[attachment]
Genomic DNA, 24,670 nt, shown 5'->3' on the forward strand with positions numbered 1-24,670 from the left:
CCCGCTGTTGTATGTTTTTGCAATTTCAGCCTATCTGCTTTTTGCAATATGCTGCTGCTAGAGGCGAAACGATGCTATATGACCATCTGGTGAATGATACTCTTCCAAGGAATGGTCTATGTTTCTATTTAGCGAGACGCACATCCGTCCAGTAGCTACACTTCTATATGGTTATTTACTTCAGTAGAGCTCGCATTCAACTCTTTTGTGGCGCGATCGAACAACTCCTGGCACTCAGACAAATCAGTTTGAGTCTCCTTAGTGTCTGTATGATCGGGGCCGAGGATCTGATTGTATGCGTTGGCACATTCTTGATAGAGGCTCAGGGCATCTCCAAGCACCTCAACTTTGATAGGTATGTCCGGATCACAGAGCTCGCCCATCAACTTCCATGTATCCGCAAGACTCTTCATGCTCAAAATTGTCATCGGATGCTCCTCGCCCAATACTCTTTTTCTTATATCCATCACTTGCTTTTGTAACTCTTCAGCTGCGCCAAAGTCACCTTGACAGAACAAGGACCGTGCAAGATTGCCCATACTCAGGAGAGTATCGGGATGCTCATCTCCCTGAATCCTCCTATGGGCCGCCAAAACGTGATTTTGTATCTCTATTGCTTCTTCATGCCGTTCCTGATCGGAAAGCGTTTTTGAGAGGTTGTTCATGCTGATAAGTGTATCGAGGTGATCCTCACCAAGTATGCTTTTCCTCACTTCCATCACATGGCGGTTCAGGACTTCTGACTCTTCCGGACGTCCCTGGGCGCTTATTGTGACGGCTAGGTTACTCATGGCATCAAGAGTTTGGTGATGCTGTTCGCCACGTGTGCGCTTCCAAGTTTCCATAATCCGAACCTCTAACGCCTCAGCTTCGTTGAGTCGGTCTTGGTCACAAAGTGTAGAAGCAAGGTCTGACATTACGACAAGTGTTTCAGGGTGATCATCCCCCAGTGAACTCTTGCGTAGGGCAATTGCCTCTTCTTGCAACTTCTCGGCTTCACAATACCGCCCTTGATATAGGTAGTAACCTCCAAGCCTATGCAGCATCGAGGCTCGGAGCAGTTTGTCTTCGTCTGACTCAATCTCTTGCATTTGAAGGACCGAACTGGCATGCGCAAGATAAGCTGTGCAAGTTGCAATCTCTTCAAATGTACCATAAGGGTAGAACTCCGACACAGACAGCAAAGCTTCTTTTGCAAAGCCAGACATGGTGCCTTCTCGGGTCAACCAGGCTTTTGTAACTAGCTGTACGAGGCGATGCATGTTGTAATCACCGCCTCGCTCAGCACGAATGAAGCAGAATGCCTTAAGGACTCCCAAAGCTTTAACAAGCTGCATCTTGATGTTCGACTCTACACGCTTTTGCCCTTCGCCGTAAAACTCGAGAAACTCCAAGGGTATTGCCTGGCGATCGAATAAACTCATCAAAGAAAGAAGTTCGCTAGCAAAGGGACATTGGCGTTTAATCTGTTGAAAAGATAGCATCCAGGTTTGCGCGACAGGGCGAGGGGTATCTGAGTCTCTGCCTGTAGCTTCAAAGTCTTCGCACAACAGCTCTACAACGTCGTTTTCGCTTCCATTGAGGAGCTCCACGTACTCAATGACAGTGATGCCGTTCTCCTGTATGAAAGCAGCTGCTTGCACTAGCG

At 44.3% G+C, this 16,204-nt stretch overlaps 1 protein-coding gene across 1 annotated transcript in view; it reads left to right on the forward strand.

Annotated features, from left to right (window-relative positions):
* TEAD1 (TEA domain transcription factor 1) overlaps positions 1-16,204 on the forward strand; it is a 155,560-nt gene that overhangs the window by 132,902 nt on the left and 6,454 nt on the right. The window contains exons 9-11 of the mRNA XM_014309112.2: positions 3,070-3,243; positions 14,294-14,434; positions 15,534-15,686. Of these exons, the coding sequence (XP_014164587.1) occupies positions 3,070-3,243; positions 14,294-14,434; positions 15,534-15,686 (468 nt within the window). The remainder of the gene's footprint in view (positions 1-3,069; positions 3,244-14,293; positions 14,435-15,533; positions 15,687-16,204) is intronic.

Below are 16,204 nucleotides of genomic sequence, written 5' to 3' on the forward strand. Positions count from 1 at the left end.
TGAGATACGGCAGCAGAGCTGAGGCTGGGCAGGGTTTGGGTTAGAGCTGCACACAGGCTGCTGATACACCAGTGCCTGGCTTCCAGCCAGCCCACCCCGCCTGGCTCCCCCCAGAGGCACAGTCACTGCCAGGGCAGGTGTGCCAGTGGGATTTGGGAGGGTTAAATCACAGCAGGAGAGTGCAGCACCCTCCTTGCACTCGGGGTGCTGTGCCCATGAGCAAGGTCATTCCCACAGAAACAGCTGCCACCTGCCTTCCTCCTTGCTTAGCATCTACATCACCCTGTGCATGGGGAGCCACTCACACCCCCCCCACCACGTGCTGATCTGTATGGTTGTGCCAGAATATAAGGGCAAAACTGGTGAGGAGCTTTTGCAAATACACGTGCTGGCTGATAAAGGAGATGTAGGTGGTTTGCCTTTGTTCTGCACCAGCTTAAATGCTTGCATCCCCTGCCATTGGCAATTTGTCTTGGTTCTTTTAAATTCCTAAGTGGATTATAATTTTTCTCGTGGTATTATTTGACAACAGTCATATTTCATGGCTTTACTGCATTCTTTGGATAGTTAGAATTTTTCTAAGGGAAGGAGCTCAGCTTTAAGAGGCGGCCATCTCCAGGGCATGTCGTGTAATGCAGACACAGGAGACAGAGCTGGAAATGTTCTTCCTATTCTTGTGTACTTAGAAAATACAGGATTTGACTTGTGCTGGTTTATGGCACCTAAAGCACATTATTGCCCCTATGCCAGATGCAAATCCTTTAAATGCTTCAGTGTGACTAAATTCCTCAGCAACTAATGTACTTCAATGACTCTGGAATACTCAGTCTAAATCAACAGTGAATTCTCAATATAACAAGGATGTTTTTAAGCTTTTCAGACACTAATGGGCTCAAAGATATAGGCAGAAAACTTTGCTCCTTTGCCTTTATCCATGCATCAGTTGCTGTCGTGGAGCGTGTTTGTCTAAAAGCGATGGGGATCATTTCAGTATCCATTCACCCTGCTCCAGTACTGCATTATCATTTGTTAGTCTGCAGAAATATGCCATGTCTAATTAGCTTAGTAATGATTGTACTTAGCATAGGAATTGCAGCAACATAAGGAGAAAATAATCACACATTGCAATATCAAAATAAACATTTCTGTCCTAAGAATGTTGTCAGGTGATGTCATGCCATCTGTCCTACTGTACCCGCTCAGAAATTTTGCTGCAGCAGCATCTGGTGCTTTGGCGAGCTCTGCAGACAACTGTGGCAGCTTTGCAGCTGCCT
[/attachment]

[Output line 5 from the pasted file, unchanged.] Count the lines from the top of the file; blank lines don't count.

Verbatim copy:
* TEAD1 (TEA domain transcription factor 1) overlaps positions 1-16,204 on the forward strand; it is a 155,560-nt gene that overhangs the window by 132,902 nt on the left and 6,454 nt on the right. The window contains exons 9-11 of the mRNA XM_014309112.2: positions 3,070-3,243; positions 14,294-14,434; positions 15,534-15,686. Of these exons, the coding sequence (XP_014164587.1) occupies positions 3,070-3,243; positions 14,294-14,434; positions 15,534-15,686 (468 nt within the window). The remainder of the gene's footprint in view (positions 1-3,069; positions 3,244-14,293; positions 14,435-15,533; positions 15,687-16,204) is intronic.